–Larry Parkinson, Director of Enforcement, Federal Energy Regulatory Commission.
Fortunately for everyone affected, the appeals process goes through another committee.
John Schnatter didn’t do anyone any favors with his off-the-wall statements during the University of Louisville board of trustees’ meeting on Wednesday. Least of all himself and the business he founded.
The usually affable spokesperson for Papa John’s comes off looking like a jerk and sounding like a dolt, casting unfounded aspersions toward the UofL athletic department. He also seems to have a short memory, having been one of the most generous supporters of the stadium that bears his company’s name.
Somehow Schnatter got the notion that the UofL athletic department is being mismanaged, and that the expansion of Papa John’s Cardinal Stadium is an example of bad leadership under Tom Jurich. Nevermind that athletic department is probably the most successful part of the university or that Jurich is widely regarded as one of the most effective athletic directors around. The UofL department is self-sufficient, one of the best-funded in the nation, and more than $45 million has been raised from corporate donors for the $50-plus million stadium expansion.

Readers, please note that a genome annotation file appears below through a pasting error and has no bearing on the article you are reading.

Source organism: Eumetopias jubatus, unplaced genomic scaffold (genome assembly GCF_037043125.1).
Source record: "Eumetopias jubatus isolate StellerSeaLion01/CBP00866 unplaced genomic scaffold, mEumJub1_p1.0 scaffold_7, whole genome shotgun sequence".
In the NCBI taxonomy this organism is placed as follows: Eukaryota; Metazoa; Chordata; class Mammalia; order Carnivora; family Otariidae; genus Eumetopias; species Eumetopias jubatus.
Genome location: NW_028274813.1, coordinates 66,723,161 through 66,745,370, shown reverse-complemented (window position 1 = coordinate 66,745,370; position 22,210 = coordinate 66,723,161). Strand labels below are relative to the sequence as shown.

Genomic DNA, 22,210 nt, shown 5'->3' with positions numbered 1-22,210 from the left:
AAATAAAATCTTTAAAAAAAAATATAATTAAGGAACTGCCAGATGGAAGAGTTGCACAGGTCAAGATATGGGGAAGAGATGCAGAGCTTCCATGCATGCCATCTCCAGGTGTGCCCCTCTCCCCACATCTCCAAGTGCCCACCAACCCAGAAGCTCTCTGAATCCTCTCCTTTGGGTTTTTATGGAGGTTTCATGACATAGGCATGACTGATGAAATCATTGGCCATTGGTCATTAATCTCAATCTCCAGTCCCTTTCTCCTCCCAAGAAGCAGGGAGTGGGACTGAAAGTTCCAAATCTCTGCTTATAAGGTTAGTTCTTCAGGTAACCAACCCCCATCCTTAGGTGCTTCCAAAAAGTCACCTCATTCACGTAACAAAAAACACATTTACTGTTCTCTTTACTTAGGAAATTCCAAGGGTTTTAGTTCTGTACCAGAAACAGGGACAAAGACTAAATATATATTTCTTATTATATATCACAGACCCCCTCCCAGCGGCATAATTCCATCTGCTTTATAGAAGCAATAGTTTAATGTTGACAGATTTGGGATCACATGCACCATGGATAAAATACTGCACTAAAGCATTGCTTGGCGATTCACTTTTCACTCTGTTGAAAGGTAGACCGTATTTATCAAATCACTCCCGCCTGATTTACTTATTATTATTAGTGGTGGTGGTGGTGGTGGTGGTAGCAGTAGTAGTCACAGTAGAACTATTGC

Yet here’s Schnatter saying, “”Until you fix athletics, you cannot fix this university. You have to fix the athletics first. I have looked at this eight ways to Sunday. You have to fix athletics first, and then the university will get in line.”
There was an issue with the basketball program and it has been addressed by the university, and more punishment will be forthcoming from the NCAA. But other than that, Schnatter’s comments make no sense. This board of trustees should be able to recognize that the athletic department is a shining example of what can happen for the entire university under the right leadership.